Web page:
In the process, we’ll consider, I hope, what it means to translate urban culture into data – and, if we have a city constructed efficiently and algorithmically from data, what space it leaves for cultural practices and human representation
[SLIDE 2] Before we begin: What is/are data?
Where is the Life we have lost in living?
Where is the wisdom we have lost in knowledge?
Where is the knowledge we have lost in the information?
— T.S. Eliot, “The Rock,” 1934
[SLIDE 3] Data / Information / Knowledge / Wisdom Hierarchy
Credited to Russell Ackoff in his address accepting presidency of International Society for General Systems Research in 1989
David Weinberger takes issue with the model, which implies that one must “filter through” the lower levels in order to “take form as” higher levels of knowing
Regardless, in my talk, I’m going to use “data” as a shorthand for this entire intellectual rubric – but I want you to consider which epistemological “scale” we find embodied in our cultural institutions and cities at large
[SLIDE 4: BLANK] FIRST: THE LIBRARY
There are many ways in which data is given architectural form in the landscape:
[CLICK]Bundled, Buried video – Internet infrastructure
[SLIDE 5]60 Hudson
[SLIDE 6] Digital Beijing: control and data center for 2008 Olympics; then will become museum for digital products manufacturers
[SLIDE 7]IAC Bldg
[SLIDES 8-15]Melding “old” and “new” media: Paju Book City
[SLIDE 16] Similar analog-digital “bridging” challenge: NYPL
[SLIDE 17]Proposed Norman Foster renovations – entirely “formal” process, minimal public process
[SLIDE 18]My research on other cities’ libraries and their design processes
[SLIDE 19]Why spend millions of dollars on a downtown library building in the age of Google and Apple Stores? [CLICK] Does anybody believe libraries are a waste of taxpayer money? A misuse of good real-estate?
[CLICK]What formal and informal functions – particularly cultural functions – does the library continue to serve?
Important information services – particularly for those on the wrong side of the digital divide
Also provides info services for the “haves”: advocate for open access, preservation (of analog and digital, negotiating DRM
Incorporating public spaces
Incorporating spaces for making media – hackerspaces, fablabs
With each new Google product release, new mobile technology development, new e-reader launch brings new opportunities for the library to “innovate” in response. And while “keeping current” is a crucial goal, it’s important to place that “pursuit of currency” in a larger cultural, political-economic, and institutional context. Striving to stay technologically relevant can, in fact, backfire when it means merely responding to commercial media’s profit-driven innovations; we see these mistakes – technological innovation for technological innovation’s sake – in the education arena quite often.
It’s important that libraries keep sight of their long-term goals and time-honored values, which should remain steadfast regardless what Google decides to do tomorrow, and that they keep in close contact with their publics. In my book, I focused a great deal on how libraries involve and respond to their publics, and how they balance seemingly competing obligations: to “old” and “new” (and ever-“newer”) media, to public service and commerce, to staff and patrons. Other critics and scholars have paid attention to how libraries have long negotiated the tricky terrain between copyright (and, increasingly digital media rights management) and freedom of access, between preservation and innovation, etc.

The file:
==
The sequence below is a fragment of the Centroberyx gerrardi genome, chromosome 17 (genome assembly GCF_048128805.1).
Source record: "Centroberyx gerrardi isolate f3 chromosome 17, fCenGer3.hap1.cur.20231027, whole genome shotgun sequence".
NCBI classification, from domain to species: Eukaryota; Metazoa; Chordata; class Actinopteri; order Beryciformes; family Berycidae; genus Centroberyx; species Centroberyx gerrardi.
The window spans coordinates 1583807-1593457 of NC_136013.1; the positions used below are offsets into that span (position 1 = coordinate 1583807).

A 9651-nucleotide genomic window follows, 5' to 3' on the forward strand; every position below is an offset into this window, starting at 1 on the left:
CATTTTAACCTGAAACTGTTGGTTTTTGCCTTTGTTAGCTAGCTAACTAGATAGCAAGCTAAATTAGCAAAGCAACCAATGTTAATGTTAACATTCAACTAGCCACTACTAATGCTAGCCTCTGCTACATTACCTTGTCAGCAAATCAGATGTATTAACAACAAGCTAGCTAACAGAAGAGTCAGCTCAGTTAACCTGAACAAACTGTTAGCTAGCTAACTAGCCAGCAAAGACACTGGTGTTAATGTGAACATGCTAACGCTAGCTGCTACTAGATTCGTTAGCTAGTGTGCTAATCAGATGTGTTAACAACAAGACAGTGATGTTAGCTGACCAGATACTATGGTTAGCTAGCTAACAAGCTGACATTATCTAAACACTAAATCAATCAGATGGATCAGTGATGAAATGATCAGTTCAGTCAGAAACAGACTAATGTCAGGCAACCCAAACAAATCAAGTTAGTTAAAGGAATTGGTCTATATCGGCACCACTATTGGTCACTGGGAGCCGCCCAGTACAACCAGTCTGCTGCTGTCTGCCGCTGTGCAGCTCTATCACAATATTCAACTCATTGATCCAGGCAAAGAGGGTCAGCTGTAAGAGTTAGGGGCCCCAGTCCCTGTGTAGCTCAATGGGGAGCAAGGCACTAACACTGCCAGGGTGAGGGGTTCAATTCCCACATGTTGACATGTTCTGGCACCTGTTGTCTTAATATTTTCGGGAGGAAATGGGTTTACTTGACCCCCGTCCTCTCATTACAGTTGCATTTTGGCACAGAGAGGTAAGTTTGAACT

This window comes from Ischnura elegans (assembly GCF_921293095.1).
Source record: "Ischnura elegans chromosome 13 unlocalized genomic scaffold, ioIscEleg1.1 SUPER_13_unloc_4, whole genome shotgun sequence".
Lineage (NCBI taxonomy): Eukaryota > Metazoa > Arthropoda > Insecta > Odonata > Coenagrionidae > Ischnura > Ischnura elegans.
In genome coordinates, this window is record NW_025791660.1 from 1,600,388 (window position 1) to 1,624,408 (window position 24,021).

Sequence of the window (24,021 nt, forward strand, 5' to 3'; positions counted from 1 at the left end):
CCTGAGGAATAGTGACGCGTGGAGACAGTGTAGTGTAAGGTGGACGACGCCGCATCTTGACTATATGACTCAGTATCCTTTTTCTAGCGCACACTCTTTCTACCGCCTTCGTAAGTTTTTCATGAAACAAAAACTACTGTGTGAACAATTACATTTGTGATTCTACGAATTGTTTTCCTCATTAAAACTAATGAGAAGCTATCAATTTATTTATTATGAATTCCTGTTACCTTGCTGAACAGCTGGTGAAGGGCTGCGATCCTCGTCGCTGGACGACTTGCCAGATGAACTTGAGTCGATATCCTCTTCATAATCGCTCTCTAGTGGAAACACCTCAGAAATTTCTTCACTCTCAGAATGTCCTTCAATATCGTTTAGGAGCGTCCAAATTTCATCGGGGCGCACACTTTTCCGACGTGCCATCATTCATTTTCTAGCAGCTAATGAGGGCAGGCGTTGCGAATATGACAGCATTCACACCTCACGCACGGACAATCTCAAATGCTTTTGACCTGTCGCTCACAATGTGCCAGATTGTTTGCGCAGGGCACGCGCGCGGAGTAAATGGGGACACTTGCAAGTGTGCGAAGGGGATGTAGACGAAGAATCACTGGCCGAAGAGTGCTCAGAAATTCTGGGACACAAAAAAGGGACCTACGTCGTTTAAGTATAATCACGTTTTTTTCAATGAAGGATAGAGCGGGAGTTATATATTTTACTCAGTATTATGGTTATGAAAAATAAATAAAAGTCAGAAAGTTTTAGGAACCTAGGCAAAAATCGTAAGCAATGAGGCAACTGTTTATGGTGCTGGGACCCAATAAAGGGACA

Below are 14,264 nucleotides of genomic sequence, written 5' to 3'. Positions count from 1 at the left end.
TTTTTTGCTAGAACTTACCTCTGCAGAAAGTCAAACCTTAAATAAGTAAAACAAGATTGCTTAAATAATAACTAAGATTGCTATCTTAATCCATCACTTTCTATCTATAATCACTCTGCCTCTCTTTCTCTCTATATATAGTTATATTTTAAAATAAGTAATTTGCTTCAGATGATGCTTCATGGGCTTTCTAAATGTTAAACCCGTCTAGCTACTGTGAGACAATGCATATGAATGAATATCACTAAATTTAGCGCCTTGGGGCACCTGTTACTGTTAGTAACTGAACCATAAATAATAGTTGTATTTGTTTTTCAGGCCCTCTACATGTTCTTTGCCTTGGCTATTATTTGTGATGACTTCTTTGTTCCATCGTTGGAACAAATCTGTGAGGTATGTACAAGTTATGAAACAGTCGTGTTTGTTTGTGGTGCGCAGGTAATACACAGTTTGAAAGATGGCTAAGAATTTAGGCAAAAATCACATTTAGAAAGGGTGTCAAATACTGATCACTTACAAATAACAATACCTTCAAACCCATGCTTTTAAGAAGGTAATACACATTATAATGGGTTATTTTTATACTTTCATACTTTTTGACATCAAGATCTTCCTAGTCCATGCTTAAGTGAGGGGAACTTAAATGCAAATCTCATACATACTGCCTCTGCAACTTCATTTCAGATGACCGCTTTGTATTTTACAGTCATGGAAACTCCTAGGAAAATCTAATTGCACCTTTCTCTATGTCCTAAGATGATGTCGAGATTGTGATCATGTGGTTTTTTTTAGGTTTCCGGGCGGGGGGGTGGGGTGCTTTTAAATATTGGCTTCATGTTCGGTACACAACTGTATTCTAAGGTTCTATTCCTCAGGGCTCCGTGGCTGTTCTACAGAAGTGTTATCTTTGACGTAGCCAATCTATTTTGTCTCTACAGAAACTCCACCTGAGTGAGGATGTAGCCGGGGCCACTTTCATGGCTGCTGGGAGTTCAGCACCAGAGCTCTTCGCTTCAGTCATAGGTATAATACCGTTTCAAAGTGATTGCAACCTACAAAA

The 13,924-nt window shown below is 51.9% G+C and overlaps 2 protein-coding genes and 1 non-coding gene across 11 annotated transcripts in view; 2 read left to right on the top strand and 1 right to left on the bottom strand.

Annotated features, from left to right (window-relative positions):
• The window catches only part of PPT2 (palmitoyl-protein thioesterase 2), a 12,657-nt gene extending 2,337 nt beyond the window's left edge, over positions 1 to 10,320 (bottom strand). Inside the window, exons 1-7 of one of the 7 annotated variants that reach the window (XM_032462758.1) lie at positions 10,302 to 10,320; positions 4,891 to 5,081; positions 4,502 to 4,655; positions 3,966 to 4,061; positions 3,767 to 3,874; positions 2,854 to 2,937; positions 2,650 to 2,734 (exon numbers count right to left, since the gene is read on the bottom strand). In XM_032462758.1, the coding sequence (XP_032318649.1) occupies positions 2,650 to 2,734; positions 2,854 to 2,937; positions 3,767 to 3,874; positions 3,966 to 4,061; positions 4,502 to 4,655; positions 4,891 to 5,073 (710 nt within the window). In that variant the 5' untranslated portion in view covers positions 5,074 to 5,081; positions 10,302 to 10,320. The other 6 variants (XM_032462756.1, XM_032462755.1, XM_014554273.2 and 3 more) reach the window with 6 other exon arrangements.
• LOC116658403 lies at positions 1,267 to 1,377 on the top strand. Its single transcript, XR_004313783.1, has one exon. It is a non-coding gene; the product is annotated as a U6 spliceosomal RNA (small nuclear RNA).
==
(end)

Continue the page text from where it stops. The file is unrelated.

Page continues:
Those challenges won’t go away.
They may manifest themselves in different forms week by week, but the basic provocations should be familiar. Libraries will be better positioned to face those challenges if they do so with their publics at their side – and that partnership requires the cultivation of a robust system of exchange and collaboration between libraries and the communities from which they emerge, and which they serve.
[SLIDE 21]Over a decade ago I wrote my dissertation on the design of Rem Koolhaas’s Seattle Public Library building, and I asked you to read an article that emerged from that research: “Just How Public Is the Seattle Public Library? Publicity, Posturing and Politics in Public Design” Journal of Architectural Education 57:1 (Fall 2003): 5-18
[SLIDE 22]How can libraries engage with their publics – through formal, institutional means?
Of course this question applies not only to libraries, but to myriad other cultural, and perhaps governmental / non-profit / etc. institutions – the kinds of institutions that many of you are probably working with, or aspire to work with. [CLICK]But how are libraries unique in their relationships to a city’s publics
[SLIDE 23]Important to note that the root of the term “data” is “given” – something that is given, shaped. The ways questions are asked thus inform potential responses.
[CLICK]How to manage the “data” one collects via public process?
Metaphors, rhetoric, use of design / [SLIDE24]presentation media in various formats (including models), experts’/authorities’ personas à all feed into management of media campaigns
Through collecting “data” from the public, you’re also building that public.
[SLIDE 25]Reference Perec’s “Species of Space” à I asked you to read “Marginalia: Little Libraries in the Urban Margins” Places (May 22, 2012).
[CLICK]How are DIY libraries different “species” of DataSpaces?
Consider the whole landscape of “pop-ups,” interventions, which, in some parts of the world isn’t as “Brooklyn” as it is a necessary [SLIDE 26] “informal urbanism”
[SLIDE 27]How might “informal” grassroots libraries generate “data” regarding how our institutional libraries can function more responsively, effectively, and efficiently?
Consider the values implied in these three adjectives. Which values are data usually marshaled in service of?
Obviously these questions are applicable to other kinds of “testbed” / prototype development projects.